HBsAg seroclearance is considered to be the closest event to a cure of CHB. Patients who achieve HBsAg loss have a more favourable prognosis: survival is greater, there is a lower risk of liver disease-related decompensation and in some cases, HCC, and liver fibrosis may regress [10].

Closed circular DNA is the transcriptional template of HBV. It exists in the cell nucleus as a viral minichromosome and serves as the intrahepatic reservoir for HBV [11]. HBsAg is one of the subviral replication products of cccDNA, so HBsAg level reflects the transcriptional activity of cccDNA [6].

Clearance of intrahepatic cccDNA is the main challenge of antiviral therapy for CHB [11]. However, in clinical practice, it is difficult to obtain liver tissue from patients to study cccDNA levels, and serum HBsAg level is used as a partial surrogate marker of this molecule [6].

Spontaneous HBsAg seroclearance, defined as serum HBsAg loss on two analyses at least 6 months apart and persisting to the last visit, is a rare event in the natural history of CHB infection, occurring in 0.12–2.38% of patients per year in cohorts from Asian countries and in 0.54–1.98% of patients in cohorts from western countries [7, 10]. The cumulative HBsAg seroclearance rate is 8.1% at 10 years, 24.9% at 20 years and 44.7% at 25 years of follow-up [7, 10].

Several viral and host factors have a significant association with HBsAg seroclearance. Older age, normal ALT levels, the presence of cirrhosis or fatty liver, negative status for HBeAg or HBV DNA, genotypes A and B, adr HBsAg serotype, and having an acute viral superinfection are the factors associated with higher rates of HBsAg loss [7].

Up to 80% of patients achieve detectable anti-HBs (antibody against HBsAg) after HBsAg seroclearance, but the percentage varies during follow-up: only 17% of patients have detectable anti-HBs within 1 year after HBsAg seroclearance, 56% are positive carriers for anti-HBs after the fifth year, and 76% are positive after the tenth year [7].

At the time of HBsAg seroclearance, most patients test negative for HBV DNA. Despite the extremely low viremic state, 5–18% of carriers have abnormal ALT levels after HBsAg seroclearance. However, in these cases, non-HBV-related etiologies of abnormal ALT levels can be identified in 75–100% of patients [7, 10].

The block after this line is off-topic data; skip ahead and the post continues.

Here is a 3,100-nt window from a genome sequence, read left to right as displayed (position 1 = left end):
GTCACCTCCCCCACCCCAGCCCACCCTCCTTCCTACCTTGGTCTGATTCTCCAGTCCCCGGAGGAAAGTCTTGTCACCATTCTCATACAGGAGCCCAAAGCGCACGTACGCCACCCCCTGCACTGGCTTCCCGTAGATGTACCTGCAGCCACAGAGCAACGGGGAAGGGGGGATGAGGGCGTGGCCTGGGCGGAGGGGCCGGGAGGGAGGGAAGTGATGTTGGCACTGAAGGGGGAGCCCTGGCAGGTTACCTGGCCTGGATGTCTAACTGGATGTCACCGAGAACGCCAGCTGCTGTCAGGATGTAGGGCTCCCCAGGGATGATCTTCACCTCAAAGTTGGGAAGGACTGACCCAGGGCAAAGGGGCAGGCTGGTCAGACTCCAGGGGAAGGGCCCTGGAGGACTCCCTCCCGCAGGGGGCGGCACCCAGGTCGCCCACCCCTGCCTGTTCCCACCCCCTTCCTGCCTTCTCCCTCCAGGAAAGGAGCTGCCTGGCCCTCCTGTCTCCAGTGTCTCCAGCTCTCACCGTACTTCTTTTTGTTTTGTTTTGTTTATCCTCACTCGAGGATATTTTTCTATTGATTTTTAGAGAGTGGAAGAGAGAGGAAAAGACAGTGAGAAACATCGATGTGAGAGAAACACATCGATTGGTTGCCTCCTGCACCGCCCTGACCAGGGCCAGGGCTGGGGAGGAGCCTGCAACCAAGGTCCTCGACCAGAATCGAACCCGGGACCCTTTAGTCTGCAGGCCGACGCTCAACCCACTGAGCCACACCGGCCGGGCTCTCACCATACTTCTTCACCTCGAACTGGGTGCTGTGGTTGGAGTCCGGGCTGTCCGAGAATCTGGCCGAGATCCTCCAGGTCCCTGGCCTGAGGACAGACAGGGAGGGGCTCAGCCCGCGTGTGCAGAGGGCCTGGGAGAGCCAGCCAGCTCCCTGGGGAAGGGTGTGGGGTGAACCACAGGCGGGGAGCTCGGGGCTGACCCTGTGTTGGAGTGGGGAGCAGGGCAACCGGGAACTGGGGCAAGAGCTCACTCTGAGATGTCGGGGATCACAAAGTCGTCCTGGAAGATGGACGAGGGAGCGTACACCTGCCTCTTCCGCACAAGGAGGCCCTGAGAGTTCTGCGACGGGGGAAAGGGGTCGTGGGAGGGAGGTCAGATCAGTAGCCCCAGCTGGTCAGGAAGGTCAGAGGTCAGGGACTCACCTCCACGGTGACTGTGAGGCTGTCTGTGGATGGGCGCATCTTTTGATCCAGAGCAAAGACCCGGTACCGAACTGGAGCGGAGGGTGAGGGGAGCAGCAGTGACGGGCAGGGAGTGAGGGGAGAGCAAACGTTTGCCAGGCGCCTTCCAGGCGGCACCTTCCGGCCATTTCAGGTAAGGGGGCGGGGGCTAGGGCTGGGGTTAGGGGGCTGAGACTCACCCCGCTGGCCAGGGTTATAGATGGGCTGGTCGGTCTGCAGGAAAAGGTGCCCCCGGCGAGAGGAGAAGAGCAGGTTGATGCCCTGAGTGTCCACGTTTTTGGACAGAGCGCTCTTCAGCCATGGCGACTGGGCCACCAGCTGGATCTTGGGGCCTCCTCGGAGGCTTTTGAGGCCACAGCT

Liver function can improve or remain stable at the time of seroclearance in carriers with cirrhosis who have no evidence of viral superinfection, and hepatic decompensation rarely occurs. However, HCC can still develop, although at a very low rate, especially when cirrhosis is established before HBsAg seroclearance or when HBsAg seroclearance occurs at an older age [4, 7, 10].

Recent studies have shown that serum HBsAg titres strongly correlate with intrahepatic cccDNA levels [4, 6, 10, 11], and several authors have proposed that HBsAg quantification may be a useful marker to monitor IFN treatment [10]. Serum HBsAg levels tend to be higher in HBeAg-positive than in HBeAg-negative patients and also differ according to HBV genotype. Genotype A is associated with the highest HBsAg levels, followed by genotype B and then further behind genotype C, whereas levels are lowest in genotype D [11]. Furthermore, HBsAg levels vary during the natural course of HBV infection and can reflect the stage of the disease. HBsAg is highest in the immune-tolerant phase (4.5–5.0 log10 IU/ml), begins to decline during the immune-clearance phase (3.0–4.5 log10 IU/ml), and decreases slowly and progressively after HBeAg seroconversion, with no differences compared with HBeAg-positive patients who have persistently active disease [4, 11].

Spontaneous HBeAg seroconversion occurs in 2–15% of patients per year, and depends on factors such as age, ALT levels and HBV genotype [1]. Seroconversion from HBeAg to anti-HBe (antibody against HBeAg) leads to an ‘inactive HBV carrier state’ characterized by very low or undetectable serum HBV DNA levels (<2000 IU/ml) and normal serum aminotransferases, and is associated with a favourable long-term outcome and very low risk of cirrhosis or HCC [1]. However, in 2–3% of patients per year, relapse occurs as a result of HBeAg seroreversion or HBeAg-negative CHB, characterized by fluctuating HBV DNA levels and aminotransferases, and active hepatitis, with a high risk of progression to cirrhosis and development of HCC [1].